I don't think there's a greater Fourth of July speech than Frederick Douglass' 1852 address, "What to the slave is the Fourth of July?"
The titular passage is the most-searing indictment of precisely the sort of cheap and easy American exceptionalism that continues to clot political rhetoric with the phoniest sort of patriotism:
What, to the American slave, is your 4th of July? I answer: a day that reveals to him, more than all other days in the year, the gross injustice and cruelly to which he is the constant victim. To him, your celebration is a sham; your boasted liberty, an unholy license; your national greatness, swelling vanity; your sounds of rejoicing are empty and heartless; your denunciations of tyrants, brass fronted impudence; your shouts of liberty and equality, hollow mockery; your prayers and hymns, your sermons and thanksgivings, with all your religious parade, and solemnity, are, to him, mere bombast, fraud, deception, impiety, and hypocrisy—a thin veil to cover up crimes which would disgrace a nation of savages. There is not a nation on the earth guilty of practices, more shocking and bloody, than are the people of these United States, at this very hour.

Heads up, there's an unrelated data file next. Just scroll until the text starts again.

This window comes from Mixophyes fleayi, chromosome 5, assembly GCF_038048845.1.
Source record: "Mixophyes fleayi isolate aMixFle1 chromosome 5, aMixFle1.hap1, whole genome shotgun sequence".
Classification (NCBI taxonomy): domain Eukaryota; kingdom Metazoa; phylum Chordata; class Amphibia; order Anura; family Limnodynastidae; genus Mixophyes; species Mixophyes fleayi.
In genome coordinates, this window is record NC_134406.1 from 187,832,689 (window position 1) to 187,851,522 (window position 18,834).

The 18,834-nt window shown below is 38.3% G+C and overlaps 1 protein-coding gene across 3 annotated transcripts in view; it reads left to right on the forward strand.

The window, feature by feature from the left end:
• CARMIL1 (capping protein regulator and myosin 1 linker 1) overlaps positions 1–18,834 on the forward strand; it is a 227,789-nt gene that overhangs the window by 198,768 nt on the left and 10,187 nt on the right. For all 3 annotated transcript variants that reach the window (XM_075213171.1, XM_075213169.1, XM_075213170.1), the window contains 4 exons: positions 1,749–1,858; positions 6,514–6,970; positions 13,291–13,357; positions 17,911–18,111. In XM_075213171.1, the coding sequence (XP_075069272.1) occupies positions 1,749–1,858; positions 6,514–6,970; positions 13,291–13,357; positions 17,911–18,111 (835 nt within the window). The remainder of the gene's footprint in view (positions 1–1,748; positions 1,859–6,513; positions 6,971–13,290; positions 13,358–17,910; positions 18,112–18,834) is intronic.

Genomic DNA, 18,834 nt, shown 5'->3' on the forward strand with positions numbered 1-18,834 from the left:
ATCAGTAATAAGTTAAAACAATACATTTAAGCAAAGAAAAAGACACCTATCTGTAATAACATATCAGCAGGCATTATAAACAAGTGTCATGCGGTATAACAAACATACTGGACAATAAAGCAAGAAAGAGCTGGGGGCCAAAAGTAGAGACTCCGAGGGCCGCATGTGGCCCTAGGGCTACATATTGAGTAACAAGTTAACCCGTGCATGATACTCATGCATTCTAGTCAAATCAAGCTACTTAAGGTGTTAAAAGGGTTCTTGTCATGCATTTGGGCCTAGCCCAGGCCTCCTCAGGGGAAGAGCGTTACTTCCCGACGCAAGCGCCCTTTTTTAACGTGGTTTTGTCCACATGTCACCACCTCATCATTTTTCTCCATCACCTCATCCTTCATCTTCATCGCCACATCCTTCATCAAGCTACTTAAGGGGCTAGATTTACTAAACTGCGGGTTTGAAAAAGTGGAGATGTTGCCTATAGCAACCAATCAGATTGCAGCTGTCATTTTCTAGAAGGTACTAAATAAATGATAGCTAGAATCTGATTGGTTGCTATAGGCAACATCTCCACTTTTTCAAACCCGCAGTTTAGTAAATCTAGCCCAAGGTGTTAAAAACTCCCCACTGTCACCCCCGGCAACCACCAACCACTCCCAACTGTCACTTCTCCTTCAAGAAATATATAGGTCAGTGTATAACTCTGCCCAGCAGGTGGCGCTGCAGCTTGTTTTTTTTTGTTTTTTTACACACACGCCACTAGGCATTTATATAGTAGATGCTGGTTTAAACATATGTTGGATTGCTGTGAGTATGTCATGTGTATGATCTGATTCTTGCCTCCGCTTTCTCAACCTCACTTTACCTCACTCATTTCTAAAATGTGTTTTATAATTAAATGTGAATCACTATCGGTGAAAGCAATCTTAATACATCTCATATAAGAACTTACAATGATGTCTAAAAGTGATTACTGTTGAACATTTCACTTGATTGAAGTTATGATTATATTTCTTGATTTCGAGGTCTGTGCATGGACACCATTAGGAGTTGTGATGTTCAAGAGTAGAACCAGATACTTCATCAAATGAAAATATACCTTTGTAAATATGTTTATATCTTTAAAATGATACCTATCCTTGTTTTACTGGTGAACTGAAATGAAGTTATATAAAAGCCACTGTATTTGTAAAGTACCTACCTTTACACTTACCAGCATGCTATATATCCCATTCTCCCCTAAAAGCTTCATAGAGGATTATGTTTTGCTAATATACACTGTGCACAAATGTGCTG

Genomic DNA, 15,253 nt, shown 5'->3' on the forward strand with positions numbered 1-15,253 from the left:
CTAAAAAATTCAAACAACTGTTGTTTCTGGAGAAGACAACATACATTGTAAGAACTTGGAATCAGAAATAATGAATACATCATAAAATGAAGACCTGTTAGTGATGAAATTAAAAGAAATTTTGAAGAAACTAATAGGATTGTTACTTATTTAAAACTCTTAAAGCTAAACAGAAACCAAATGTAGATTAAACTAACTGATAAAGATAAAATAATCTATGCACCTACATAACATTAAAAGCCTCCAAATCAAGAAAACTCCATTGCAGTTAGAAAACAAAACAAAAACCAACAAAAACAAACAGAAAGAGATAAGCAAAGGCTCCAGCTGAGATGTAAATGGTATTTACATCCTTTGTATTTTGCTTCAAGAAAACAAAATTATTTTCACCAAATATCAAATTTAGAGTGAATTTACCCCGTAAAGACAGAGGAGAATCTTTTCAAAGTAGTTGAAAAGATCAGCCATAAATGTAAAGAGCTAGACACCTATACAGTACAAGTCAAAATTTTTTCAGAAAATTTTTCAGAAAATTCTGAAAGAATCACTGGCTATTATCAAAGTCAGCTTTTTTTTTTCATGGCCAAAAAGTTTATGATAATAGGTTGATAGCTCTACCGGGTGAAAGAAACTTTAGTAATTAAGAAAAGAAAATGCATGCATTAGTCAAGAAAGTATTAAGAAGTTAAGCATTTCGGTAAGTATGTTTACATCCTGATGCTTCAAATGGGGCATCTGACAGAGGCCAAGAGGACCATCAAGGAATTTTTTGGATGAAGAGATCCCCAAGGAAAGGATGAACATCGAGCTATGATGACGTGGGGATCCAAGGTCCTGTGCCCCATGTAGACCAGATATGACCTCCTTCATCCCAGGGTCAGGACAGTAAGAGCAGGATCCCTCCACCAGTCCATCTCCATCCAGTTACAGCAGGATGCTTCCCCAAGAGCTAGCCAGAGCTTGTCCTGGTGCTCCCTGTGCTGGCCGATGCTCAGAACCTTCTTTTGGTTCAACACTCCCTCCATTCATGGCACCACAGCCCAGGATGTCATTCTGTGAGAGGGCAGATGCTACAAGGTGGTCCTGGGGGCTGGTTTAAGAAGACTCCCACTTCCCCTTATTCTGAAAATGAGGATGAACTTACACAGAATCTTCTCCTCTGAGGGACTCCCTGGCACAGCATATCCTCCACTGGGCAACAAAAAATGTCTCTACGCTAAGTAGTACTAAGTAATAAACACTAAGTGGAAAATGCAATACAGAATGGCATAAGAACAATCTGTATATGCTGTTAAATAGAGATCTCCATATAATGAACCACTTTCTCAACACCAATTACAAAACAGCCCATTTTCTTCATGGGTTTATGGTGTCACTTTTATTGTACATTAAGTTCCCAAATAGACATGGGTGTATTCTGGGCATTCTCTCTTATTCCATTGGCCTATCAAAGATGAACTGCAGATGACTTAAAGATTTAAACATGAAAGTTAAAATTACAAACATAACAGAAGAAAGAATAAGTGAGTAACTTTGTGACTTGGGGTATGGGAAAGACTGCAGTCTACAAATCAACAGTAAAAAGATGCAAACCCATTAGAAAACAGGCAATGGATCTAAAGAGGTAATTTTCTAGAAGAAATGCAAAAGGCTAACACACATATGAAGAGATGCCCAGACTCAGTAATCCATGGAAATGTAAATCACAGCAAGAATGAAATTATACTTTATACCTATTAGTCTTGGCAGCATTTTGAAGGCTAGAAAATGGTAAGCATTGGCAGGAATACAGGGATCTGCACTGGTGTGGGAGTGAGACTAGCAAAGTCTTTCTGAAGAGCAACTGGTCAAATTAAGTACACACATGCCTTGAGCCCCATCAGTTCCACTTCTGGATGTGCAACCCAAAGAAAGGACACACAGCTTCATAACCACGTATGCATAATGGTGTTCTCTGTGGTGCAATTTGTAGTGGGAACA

Contemporary conservatives especially recoil from this sort of auto-critique that is in fact one of the most unique facets of our national identity. Even before the United States was a nation, figures such as Samuel Sewall (one of the judges in the Salem witchcraft trials who recanted his actions, wore sackcloth and ashes in penance, and authored the first anti-slavery tract in the colonies) and Roger Williams (the religious dissenter who first articulated a theory of fully secular government in English and is the subject of this brilliant biography) excoriated the my-country-right-or-wrong mentality that is hardly specifically American.
Sure, there is something grotesque about intergalactic "apology tours" that never seem to right past wrongs or change future policy, but as the constantly shifting valorization of dissent reminds us, partisan politics is a weak foundation upon which to rely for moral standing. Contemporary liberals loved dissent under Bush, found it unpatriotic under Obama, and now with Donald Trump in the White House, are busy rebranding themselves as "the Resistance." Conservatives simply reverse the process.
In pre-abolition America, Douglass was of course specifically addressing slavery, a national original sin so monstrous that he notes its justification is elided in the founding document of the United States. The Constitution is a "glorious liberty document," he notes. But "if the Constitution were intended to be, by its framers and adopters, a slave-holding instrument," Douglass asks rhetorically, "why [is] neither slavery, slaveholding, nor slave…anywhere…found in it"?
Yet for the all fury that courses through Douglass' lecture, he "do[es] not despair of this country." Instead, he paints a picture of globalization, interconnectedness, and progress toward more expansive freedom that resonates well over a century after he first spoke it: